Fluid Reduction

January 26, 2010

O Best Beloveds, I’m sorry for any silence on this end, as I know it can be alarming. But no–it’s just me being lazy. And I’m still having trouble typing. (Michelle, I call for dictation help! If you have the time!) The worst part of this is that I have received a series of deeply loving, floods of tears inducing, supportive wonderful emails and I don’t think I’ve acknowledged a single one. I’m so sorry about such carelessness. I saved every one, and hope to get responses out eventually. But please, if you wrote, I am not ignoring you, you didn’t offend me, and I am deeply grateful for the time you took to write–and to write such glorious stuff.

Meanwhile, new medical procedures to complain about! I can’t recall if I kvetched on here about shortness of breath, but that has been a problem for some time. I would lose my breath while talking (perhaps this isn’t a liability), pant hard and heavily going up our stairs, and have a tough time walking even a block. Dr. Waisman decreed it was fluid on/near my lungs, and that I needed to have it suctioned out which involves a needle and–well, actually, I stopped listening, because I wasn’t going to do it. People, there are limits!

But I spent a few more days choking trying to get dressed, and struggling for air when I went to bed at night, and avoiding going around the house much, and I finally caved. Dr. W. swore it would be easy (he used to do it right in the office), everyone swore I would feel totally better right away, okay, okay, it will be fine. I guess, she said, sullenly.

So off to the hospital–where blood can’t be drawn through my port, yippee–and a two to four hour wait (with no food or water since midnight, my cotton mouth took my mind off my lungs), and me getting more scared (and eager for water) with each passing quarter hour. My fabulous fun nurse, Kari (who later sent us a Xmas card!), helped a lot during this time, and I nearly believed her when she said it wasn’t much of a deal. But finally I was in–Steve got to come along, too, after made him swear he wouldn’t faint (he only came close once)–and the doc explained that I would not get IV pain meds (cue; Mary whimpers), the local should do it, which he puts in and it stings like a bee convention, and I nearly twist Steve’s hand off. I wasn’t sure I couldn’t feel anything, so the doc gave me another injection and then pressed something and asked if I could feel it. No. Okay, the anesthetic is working! And I should say so; he was pressing something like an Xacto knife against me.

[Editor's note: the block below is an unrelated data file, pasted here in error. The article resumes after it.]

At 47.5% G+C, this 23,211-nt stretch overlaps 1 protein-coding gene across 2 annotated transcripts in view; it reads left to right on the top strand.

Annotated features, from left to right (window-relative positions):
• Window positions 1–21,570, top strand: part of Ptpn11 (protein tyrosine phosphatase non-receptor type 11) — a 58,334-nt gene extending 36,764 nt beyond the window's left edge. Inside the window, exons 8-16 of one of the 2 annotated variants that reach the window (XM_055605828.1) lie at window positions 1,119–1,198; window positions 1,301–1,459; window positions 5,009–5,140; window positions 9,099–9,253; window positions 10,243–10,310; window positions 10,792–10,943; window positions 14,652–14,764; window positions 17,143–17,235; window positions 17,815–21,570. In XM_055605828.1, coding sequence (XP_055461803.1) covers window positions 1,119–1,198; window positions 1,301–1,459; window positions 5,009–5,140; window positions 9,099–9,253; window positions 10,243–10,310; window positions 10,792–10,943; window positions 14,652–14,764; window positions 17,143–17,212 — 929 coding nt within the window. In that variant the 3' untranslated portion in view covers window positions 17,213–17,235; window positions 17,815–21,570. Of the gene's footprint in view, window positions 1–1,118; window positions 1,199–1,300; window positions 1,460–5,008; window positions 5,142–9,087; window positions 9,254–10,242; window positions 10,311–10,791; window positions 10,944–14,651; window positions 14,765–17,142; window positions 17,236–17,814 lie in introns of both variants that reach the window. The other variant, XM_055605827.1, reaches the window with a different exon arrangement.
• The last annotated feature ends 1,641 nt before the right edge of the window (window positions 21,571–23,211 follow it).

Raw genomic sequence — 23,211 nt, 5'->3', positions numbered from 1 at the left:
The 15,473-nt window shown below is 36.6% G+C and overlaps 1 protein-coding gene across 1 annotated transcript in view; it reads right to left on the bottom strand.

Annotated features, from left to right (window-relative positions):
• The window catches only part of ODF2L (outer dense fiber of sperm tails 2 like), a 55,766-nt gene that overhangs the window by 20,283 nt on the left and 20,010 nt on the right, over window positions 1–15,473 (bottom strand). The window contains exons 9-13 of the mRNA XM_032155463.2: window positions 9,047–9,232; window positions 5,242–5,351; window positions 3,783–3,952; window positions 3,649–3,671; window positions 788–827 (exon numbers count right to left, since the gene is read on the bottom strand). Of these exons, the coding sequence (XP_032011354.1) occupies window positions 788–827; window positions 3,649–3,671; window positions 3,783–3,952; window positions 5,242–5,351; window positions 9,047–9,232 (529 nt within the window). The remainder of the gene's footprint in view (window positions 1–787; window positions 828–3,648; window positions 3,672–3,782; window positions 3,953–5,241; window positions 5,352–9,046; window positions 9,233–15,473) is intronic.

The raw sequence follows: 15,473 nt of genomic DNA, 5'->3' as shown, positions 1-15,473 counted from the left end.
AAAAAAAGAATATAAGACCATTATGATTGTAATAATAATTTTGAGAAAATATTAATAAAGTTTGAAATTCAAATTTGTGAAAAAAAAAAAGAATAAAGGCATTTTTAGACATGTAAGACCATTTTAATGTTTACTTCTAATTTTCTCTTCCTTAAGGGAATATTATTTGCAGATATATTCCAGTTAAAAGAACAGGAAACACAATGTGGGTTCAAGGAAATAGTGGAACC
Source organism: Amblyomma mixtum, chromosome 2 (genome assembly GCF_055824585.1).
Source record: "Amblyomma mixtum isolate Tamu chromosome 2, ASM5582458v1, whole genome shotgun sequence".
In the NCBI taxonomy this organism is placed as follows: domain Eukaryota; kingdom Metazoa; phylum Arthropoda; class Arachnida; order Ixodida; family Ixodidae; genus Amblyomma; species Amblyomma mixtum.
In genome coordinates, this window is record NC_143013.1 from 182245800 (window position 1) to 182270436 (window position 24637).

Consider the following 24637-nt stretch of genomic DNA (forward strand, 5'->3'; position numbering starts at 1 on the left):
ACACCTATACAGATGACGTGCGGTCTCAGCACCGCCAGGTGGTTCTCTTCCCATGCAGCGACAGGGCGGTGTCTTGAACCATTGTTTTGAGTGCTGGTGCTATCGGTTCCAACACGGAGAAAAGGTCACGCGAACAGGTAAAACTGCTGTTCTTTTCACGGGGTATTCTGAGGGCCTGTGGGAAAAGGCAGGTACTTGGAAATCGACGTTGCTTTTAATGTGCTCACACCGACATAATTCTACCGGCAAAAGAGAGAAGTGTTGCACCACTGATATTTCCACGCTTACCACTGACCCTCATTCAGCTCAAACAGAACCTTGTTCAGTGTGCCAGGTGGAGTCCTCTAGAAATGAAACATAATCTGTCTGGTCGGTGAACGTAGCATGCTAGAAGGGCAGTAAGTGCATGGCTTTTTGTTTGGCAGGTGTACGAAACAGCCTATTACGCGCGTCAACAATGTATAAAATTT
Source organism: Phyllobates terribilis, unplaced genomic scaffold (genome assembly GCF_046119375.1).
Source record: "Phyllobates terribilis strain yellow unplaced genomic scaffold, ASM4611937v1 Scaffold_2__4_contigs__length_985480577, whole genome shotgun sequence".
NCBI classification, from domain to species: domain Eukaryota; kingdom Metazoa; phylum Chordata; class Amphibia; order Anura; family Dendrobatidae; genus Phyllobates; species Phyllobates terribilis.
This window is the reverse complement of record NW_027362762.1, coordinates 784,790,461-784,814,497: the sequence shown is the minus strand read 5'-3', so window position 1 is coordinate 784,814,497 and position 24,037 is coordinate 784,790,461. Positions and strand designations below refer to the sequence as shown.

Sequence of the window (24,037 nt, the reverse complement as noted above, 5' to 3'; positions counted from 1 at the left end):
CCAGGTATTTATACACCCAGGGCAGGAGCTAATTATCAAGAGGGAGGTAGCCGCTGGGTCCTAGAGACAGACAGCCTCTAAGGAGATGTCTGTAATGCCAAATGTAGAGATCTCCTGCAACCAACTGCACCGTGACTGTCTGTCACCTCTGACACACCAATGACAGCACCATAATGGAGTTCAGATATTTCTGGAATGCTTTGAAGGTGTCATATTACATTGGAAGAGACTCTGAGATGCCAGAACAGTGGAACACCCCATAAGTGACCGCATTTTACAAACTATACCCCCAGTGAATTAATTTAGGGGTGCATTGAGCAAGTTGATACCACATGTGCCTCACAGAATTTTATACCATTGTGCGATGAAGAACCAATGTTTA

Next, guided by a CT scan that showed where the largest fluid pocket was (on my right, surrounding my right lung, which is why I couldn’t get a full breath), Dr. Sharp Objects did something involving a cannala and a very long needle, and we were off. Fluid rushed to fill up a bottle, and then another one. The stuff first looked like clarified butter, which explains a lot about me, I think. Then it was more like cloudy green olive oil (Mary and Dr. S.O. debate whether good olive oil is ever cloudy). All told, they drained one and a half liters. Is that a lot? Doc says if he drained a 6’5″ man he would expect about a liter. As always, my competitive side is delighted; I held out with non-reliable lungs for a pretty long time.

Eventually, though, I began to cough, and it hurt or was hard to breathe, and they stopped and took out all the needles and whatnot.

Did I feel better? No, not really. I was told I would feel great that night. I didn’t. But wait, they said–by the morning,you’ll be a new person! I wasn’t. A week or so after Xmas, I was in Dr. W’s office, and he could hear fluid in my lungs again. That darn cancer working its magic. This is going to keep happening, is the new official guess.

So today, we did it all over again. 1.3 liters this time.

And you know what? I think I can breath a little better,